Chat with...Alena Abramowitz, a NCHS student opening for Talking Heads
Updated 1:11 pm, Friday, March 17, 2017
NEW CANAAN — For as long as Jan Schaefer-Abramowitz can remember, her daughter, Alena, has been a willing performer.
“When we adopted Alena, she was 3 years old and she was singing in Russian in the back of my car as I was driving around,” Schaefer-Abramowitz said. “And if she wasn’t singing, she was whistling.”
Since that time, Alena, now a high school senior, has never stopped performing, though she now sings primarily in English.
Before learning the piano and eventually the guitar, Schaefer-Abramowitz said her daughter would bang around on their piano at home, creating her own songs.
Though Schaefer-Abramowitz said hers isn’t a particularly musical house, Alena was exposed at an early age to some of her mother’s favorite artists, including the Rolling Stones, the Doors, the Beach Boys and the Eagles.
Today, Alena gravitates toward singers like Adele, who blend elements of jazz, R&B and soul.
See Alena perform
A member of the Saxe Middle School and later the New Canaan High School choral programs, Alena even earned a fan in Sen. Richard Blumenthal, D-Conn., after performing at a small gathering in February hosted by the Kennedy Center, a Trumbull-based nonprofit.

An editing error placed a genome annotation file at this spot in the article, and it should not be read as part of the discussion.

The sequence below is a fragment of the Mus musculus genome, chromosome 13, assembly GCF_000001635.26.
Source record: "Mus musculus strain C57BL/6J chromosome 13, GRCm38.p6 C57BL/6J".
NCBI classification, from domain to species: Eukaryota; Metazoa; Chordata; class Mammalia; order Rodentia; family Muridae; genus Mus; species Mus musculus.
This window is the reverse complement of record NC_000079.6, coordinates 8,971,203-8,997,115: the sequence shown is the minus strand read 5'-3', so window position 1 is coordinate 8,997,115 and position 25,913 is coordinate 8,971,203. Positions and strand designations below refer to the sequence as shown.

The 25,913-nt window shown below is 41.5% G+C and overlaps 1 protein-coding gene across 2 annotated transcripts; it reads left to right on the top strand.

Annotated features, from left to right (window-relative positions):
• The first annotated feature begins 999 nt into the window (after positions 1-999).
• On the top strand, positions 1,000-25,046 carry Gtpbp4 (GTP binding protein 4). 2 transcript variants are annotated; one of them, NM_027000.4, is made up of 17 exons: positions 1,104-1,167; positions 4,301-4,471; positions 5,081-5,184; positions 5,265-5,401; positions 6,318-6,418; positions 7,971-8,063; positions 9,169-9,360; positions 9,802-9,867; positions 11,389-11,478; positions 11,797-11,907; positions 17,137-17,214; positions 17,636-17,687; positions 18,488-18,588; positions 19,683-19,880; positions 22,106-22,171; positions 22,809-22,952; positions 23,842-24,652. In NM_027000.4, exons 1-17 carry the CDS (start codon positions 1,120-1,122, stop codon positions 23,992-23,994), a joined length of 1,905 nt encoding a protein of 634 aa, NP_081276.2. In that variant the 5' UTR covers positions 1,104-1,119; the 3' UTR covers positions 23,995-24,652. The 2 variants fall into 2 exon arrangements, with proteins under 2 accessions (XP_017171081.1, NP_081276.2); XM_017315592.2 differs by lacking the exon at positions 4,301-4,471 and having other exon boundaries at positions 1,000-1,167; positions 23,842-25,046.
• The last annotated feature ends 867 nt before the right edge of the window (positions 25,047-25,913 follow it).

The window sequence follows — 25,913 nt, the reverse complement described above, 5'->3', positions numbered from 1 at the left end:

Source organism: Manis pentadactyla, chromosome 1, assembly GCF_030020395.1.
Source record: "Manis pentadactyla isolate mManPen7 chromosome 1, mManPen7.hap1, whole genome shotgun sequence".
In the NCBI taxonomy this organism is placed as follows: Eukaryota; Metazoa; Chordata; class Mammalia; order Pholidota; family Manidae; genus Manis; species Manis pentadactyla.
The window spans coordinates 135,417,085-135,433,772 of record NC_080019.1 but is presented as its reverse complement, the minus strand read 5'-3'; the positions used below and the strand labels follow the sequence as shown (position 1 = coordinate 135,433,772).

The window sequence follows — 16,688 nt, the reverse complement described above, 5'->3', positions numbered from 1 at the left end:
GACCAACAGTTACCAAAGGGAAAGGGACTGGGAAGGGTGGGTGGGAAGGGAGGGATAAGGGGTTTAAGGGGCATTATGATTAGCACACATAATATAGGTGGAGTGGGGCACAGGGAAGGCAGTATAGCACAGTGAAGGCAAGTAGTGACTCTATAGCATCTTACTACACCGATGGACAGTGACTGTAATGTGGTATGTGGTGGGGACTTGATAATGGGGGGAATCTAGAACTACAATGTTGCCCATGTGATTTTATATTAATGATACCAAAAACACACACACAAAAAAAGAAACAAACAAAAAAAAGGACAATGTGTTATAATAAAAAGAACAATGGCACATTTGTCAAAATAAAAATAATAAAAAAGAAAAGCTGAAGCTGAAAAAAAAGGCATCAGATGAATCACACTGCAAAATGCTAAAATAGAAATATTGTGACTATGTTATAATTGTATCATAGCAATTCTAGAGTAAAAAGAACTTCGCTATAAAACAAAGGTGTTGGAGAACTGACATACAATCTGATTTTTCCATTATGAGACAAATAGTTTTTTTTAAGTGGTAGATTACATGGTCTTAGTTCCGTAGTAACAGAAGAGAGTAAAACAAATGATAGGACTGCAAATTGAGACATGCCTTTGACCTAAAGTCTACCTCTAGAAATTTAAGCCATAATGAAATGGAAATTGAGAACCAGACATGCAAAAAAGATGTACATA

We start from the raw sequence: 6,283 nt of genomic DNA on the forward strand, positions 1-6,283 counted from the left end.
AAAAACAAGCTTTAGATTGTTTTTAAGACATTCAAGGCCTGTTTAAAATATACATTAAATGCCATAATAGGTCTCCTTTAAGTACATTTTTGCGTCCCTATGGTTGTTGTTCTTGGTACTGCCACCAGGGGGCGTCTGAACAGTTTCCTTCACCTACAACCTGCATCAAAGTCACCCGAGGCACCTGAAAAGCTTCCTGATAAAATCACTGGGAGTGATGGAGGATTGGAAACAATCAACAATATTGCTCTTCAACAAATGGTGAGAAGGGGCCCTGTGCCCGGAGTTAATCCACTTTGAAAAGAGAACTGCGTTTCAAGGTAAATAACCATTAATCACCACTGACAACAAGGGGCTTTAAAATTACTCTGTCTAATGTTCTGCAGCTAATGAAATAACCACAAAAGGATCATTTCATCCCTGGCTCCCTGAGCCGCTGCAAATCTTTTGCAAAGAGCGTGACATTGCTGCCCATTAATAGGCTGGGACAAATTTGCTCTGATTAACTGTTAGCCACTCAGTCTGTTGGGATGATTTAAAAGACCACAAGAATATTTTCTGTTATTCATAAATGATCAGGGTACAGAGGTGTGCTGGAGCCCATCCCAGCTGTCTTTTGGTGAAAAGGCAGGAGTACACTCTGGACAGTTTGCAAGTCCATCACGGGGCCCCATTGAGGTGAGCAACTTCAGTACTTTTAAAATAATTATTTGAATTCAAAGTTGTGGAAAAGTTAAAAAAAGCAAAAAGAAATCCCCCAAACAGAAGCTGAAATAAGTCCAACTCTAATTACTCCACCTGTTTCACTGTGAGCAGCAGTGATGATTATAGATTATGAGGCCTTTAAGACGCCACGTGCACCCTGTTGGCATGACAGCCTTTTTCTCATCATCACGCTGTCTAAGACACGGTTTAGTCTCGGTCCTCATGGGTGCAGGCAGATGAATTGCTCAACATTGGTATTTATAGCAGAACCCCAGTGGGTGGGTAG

“The Kennedy Center has been around since the early 1950s and they help all ages, children to seniors, that have learning disabilities and special needs,” Schaefer-Abramowitz said. “They have this one program working with kids who are autistic, and they asked Alena if she would come sing to them. They totally surprised her with Sen. Blumenthal being there and giving her an award.”
Alena will perform a cover of the jazz standard “Blue Skies,” as sung by Ella Fitzgerald, in front of a crowd of roughly 500. It is both an opportunity for her to bask in the spotlight of a solo and an opportunity to fulfill another passion of hers: performing in front of children.
“I like to write ballads about my past, and some of them really relate to other children and other teenagers,” Alena said. “It makes kids feel better to know that other people have been through the same thing. It can be rough, and music might make them feel better.”
Alena will be studying music in college next school year and hopes to continue to work with children professionally after she graduates, either as a music therapist or as a kindergarten music teacher.
And though she’s never performed at such a large venue, Alena said she’s not especially apprehensive about taking the stage.
“I’m a little nervous, but I think I’ll ace it,” Alena said. “I will just think of my parents, because they’re my rock.”